The logical next step to seeing how close I was to a Tube Screamer was mapping out the circuitry and seeing what I found. This amounted to a lot of time with a multimeter and a microscope, and some educated guesses about where the signal was going. I came to the conclusion pretty quickly that I had a faithful Tube Screamer clone in my hand. The circuit is built around a JRC4558D, a more modern version of the opamp originally used for the TS808. Most of the component values are also exact lifts from the original TS808 circuit, with a few small variations here and there. My measured component values and schematic connections are shown in the schematic segments below.
How I Figured This All Out: Microscope, Multimeter, and Time
If you’d like to dive a little deeper on how all of these circuit elements come together, take a look at my previous post on creating an LTSpice model of the Tube Screamer circuit. You can use the LTSpice file there for simulations, or check out some of the alternate references if you’re interested in a more theoretical approach.
###Buffer Circuits The input and output buffers are exact lifts of the Tube Screamer: just some simple emitter followers with half-rail bias to maximize dynamic range of the buffer, and cap isolation to stop any nasty clicking or popping from circuit switching.
Input Buffer Circuit
Output Buffer Circuit
###Tone Setting/Volume Level The tone/level stage is also just about identical to the Tube Screamer.
Tone Amplifier and Volume Pot
###Clipping Amplifier Donner really made this circuit their own is in the clipping stage. Note SW1 in the circuit block below. This is the toggle switch at the top of the PCBA allows the user to select “warm” or “hot” drive settings.
This allows the player to select the type of diode clipping they want. “Warm” selects the nominal Tube Screamer clipping stage of two back-to-back silicon signal diodes. I’m guessing these are 1N4148s, but since all I have to go by are appearance and turn-on voltage, I have no way of knowing for sure. The “Hot” setting switches out these diodes for a back-to-back pair of LEDs. The purpose of these clipping diodes is to limit the overall gain of the clipping stage. No matter the gain settings of the opamp feedback loop, the diodes ensure that the output of the clipping stage will never exceed the turn-on voltage of the diodes. Since LEDs conduct at a higher voltage than signal diodes, this has the downstream effect of higher overall gain across the frequency spectrum of your signal. Hence, flipping the switch to “hot” will give you a more aggressive, distorted guitar sound.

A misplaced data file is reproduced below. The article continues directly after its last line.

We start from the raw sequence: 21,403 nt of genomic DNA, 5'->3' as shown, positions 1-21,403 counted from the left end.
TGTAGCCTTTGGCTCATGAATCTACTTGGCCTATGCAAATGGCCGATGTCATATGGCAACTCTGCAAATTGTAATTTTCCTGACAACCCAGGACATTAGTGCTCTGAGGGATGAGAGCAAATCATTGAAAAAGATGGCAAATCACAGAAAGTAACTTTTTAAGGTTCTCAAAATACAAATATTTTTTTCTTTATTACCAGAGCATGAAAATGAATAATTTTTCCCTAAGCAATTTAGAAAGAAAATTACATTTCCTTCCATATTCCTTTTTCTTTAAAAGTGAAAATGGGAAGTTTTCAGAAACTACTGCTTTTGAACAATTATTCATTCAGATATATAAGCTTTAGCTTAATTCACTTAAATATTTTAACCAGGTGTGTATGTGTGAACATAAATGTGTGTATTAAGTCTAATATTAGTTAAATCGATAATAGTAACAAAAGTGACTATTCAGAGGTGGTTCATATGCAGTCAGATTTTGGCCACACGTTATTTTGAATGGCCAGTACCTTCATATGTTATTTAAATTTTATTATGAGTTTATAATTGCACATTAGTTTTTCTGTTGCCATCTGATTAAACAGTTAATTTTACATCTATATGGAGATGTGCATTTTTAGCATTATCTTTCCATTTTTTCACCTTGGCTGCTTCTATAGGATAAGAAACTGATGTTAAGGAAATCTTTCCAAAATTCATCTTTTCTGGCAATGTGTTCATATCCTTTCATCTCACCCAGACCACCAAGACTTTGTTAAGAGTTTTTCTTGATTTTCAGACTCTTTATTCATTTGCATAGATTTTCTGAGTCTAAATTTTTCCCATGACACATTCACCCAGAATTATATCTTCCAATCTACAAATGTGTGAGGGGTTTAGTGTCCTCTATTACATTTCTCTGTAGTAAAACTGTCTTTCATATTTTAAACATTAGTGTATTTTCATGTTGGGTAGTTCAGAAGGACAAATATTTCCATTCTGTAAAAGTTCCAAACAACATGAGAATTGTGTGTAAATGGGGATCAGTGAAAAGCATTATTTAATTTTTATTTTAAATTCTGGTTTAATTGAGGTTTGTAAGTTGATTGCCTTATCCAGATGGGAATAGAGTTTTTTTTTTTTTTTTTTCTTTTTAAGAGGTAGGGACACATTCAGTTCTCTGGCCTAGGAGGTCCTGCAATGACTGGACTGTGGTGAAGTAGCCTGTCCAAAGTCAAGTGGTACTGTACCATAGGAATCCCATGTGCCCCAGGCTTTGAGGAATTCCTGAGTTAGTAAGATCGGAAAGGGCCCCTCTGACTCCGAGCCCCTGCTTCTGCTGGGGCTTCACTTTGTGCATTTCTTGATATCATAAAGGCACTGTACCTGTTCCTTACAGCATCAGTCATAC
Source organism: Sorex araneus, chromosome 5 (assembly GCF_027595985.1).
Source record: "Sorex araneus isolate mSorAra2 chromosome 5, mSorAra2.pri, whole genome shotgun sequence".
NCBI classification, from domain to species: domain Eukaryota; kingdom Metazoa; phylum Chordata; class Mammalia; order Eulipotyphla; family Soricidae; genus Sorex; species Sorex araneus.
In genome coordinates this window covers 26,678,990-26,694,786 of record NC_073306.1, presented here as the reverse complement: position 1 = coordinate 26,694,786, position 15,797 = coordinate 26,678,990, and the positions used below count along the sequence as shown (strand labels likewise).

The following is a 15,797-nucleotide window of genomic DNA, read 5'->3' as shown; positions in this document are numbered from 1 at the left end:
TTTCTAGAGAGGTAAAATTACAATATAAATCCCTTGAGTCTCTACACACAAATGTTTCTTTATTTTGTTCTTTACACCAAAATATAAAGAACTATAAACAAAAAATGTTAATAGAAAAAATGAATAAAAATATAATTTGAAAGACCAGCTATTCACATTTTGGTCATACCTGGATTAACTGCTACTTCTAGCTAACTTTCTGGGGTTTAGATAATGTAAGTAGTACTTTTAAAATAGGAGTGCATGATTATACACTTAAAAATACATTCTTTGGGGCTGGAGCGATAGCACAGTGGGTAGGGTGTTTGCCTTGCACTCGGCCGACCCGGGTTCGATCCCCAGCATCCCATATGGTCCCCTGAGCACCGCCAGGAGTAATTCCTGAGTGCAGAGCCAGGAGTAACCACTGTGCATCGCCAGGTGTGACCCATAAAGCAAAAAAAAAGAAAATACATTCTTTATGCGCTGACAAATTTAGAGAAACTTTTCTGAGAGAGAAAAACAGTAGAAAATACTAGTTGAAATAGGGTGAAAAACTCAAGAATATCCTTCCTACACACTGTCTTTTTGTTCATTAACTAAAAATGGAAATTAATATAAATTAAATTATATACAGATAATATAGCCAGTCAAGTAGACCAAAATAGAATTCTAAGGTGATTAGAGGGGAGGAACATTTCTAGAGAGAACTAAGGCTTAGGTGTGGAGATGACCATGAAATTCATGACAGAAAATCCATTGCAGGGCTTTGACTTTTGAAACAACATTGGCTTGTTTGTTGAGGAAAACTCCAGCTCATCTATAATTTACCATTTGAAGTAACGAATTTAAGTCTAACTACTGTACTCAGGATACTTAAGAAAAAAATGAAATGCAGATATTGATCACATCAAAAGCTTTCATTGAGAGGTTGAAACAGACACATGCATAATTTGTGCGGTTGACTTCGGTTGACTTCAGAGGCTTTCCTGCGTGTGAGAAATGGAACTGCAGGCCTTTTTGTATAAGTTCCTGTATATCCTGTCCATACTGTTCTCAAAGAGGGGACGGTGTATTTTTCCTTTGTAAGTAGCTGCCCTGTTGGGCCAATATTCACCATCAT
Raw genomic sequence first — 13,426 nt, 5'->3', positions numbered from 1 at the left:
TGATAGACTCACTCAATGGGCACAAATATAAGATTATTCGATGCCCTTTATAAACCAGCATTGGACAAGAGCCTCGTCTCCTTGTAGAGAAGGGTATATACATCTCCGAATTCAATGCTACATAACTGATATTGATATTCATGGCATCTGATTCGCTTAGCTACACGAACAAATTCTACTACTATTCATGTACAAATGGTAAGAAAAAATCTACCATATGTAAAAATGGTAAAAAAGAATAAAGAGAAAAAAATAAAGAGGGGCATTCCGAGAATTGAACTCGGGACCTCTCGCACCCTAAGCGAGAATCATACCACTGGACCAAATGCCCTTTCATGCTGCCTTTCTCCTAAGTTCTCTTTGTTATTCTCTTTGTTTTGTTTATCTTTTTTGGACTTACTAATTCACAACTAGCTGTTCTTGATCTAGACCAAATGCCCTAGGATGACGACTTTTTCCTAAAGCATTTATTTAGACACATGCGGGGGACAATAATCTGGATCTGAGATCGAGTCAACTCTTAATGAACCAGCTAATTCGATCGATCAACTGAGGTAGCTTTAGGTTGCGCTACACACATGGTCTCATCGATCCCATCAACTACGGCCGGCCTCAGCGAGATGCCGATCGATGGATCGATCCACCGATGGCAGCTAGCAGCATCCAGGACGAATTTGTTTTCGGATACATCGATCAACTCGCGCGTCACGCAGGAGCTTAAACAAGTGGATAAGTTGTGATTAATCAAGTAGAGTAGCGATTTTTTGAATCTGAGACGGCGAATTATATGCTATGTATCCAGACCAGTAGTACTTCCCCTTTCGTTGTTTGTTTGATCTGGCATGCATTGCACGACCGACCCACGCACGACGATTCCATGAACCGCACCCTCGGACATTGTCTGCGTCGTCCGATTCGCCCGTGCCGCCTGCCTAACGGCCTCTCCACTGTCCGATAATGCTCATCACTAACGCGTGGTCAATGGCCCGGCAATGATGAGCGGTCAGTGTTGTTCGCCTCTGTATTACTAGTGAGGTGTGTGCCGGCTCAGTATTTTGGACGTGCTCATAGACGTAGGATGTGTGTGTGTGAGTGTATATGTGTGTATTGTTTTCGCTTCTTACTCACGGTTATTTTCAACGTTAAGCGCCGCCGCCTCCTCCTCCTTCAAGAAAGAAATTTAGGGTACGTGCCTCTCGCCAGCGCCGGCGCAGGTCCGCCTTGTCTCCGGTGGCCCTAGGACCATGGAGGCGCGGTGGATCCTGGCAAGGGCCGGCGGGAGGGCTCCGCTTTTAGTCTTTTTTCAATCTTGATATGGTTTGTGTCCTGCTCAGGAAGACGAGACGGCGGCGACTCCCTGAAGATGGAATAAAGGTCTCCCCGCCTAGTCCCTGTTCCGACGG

Just for completeness’s sake, I included a quick ohm out of the power distribution section. You could likely introduce some interesting effects by tweaking these voltages, and by extension, the input/output buffer bias.
##A Few Mod Ideas
Changing the diode clipping is a pretty common suggestion in Tube Screamer modification pages. The toggle switch S2 is a ready-made platform to experiment with different clipping elements. By removing LED1 and LED2, you can wire in whatever components you like into the clipping opamp’s feedback path. Even better, you can do all of this while being able to go back to a stock TS808 clipping stage with the flick of a switch. As long as you don’t damage D2 or D3, you’ll have a stock Tube Screamer that’s an ideal piggyback for your own Frankenstein’ed creations.
Another simple mod is added low-end bass by modifying the value of C8, the pulldown cap on the feedback clipping path. C8 and R14 work to limit the frequency of clipping to those above ~720Hz. Increasing that cap value decreases the frequency cutoff. A 1uF 0402 capacitor in place of C8 is the simplest way to accomplish this, and drops the frequency cutoff point to about half of the original. You could also consider adding a switch that puts a second 0.047uF cap in parallel with C8. This is the more difficult option, as you’d either have to drill through the aluminum casing to mount the switch, or deal with it being buried inside the pedal. The upside is being able to switch between stock and modified bass responses.
Got any other cool mod ideas for the Tube Screamer? Drop me a line on Twitter to share!
##Acknowledgements LTSpice is great for building circuit models, but not so hot for simple schematic capture. To that end, I used a browswer based product called CircuitLab. They offer a totally cloud based solution for circuit analysis and schematic capture. Check ‘em out at www.circuitlab.com!